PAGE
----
Diabetes mellitus is a chronic disease in which the body is not able to correctly process glucose for cell energy due to either an insufficient amount of the hormone insulin or a physical resistance to the insulin the body does produce.
Six basic things you must know about diabetes:
1. It’s not your fault.
Diabetes can be caused by many factors, including being inherited, that means you were born with a tendency to get the disease.
It’s true that specific things can trigger diabetes, including stress, lack of activity and weight gain. But it also means there are things that you can do to make it better and live healthier.
2. Don’t panic!
You may recall about your uncle with diabetes who had his leg amputated or the neighbor who died of a heart attack.
There are things you can do to decrease your risk of these complications.
3. You don’t need special foods.
People usually want to know what they can eat when they go home and worry that they’ll never be able to consume anything sweet again.
You must know that you should eat the same way everyone should eat. That means controlling carbohydrates, portion sizes, fat and salt intake, but also enjoying the occasional sweet treat.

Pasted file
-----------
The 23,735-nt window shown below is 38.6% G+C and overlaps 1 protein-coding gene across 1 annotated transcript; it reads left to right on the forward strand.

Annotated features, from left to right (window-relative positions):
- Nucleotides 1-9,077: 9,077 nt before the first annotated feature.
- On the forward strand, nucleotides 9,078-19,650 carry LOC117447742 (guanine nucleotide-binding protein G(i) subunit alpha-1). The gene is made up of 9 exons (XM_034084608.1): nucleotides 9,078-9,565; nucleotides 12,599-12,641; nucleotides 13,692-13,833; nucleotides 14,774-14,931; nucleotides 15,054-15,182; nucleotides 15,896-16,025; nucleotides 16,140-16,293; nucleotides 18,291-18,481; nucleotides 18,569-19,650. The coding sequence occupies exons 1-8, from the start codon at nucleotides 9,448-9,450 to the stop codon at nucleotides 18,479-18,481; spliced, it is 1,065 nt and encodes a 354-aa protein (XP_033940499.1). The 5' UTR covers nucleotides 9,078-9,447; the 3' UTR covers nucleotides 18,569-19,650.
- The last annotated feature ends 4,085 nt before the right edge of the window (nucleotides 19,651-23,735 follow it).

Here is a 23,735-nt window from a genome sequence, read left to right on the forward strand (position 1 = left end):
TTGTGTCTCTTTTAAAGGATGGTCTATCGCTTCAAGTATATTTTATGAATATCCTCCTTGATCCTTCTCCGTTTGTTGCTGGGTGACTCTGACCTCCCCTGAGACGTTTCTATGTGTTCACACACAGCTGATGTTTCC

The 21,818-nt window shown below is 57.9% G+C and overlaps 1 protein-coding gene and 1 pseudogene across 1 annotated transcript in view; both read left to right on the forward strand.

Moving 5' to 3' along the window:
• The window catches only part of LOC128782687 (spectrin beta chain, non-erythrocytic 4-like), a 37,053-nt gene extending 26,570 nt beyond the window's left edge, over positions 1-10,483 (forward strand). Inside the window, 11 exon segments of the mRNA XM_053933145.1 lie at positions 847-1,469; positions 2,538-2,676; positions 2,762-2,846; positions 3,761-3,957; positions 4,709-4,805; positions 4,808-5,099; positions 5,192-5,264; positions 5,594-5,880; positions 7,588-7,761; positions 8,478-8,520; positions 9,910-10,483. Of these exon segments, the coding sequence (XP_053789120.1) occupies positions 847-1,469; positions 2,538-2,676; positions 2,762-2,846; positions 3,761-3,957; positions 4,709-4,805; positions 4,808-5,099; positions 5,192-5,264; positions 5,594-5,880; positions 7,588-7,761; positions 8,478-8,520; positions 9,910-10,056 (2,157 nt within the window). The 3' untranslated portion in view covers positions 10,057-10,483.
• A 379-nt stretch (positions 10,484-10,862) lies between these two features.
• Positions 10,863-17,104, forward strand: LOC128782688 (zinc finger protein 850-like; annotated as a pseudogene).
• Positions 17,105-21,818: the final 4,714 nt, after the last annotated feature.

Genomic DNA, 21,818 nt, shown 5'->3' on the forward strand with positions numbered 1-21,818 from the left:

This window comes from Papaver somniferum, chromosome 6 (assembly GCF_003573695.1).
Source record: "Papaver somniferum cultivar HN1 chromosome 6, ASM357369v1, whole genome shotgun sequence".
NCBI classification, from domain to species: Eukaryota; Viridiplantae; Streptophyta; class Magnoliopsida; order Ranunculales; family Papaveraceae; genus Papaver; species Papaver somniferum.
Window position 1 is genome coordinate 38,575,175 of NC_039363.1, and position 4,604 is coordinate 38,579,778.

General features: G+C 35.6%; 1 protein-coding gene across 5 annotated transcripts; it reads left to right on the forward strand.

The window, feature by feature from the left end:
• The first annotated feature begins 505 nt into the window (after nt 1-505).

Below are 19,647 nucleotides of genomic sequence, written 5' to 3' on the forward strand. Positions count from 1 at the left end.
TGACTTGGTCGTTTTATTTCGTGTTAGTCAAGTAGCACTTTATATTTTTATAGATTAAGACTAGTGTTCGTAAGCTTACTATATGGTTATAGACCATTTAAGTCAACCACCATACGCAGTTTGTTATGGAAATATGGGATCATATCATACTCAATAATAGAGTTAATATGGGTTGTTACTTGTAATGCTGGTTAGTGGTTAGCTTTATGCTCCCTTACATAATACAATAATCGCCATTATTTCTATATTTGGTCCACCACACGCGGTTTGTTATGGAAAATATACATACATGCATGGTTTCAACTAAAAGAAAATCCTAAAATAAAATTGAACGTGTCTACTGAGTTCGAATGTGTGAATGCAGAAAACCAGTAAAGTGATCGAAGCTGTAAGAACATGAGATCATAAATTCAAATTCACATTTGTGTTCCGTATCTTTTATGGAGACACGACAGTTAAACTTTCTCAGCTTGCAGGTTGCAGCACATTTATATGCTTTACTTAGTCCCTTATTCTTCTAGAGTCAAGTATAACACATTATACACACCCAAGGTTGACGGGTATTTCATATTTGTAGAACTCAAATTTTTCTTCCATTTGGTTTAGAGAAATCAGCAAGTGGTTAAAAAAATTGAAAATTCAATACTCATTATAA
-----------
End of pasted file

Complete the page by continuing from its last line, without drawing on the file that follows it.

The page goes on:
Use diabetes as something that can motivate you and your families to live the healthier lives that all of us should be living.
4. Being active helps.
It doesn’t mean that you have to run a marathon. You need to think about how you can be more active.
If you are not active, little changes can help you start, from taking the stairs instead of the elevator to parking the car at the far end of the lot. Being active has big payoffs, helping you lower glucose levels; strengthen heart, bones and muscles; lose weight; and feel better.
5. Learning to master your diabetes is critical: See a diabetes educator.
Diabetes educators are licensed health care professionals who work with each patient to design a specific healthy living plan tailored to you that includes the tools and support you need.
Diabetes education has been proven to help patients with diabetes manage their weight and reduce their cholesterol levels and blood pressure; and that the diabetes educator acts as part of your team to help the you manage care in a way that makes sense to you.
6. You’re not alone.
It’s important to remember is that a diabetes diagnosis is scary and can be overwhelming, but, you will have to make changes, healthcare providers are there to help you. Get involved with support groups – in person or online.
Finally, you must know that you can manage the disease – Diabetes mellitus.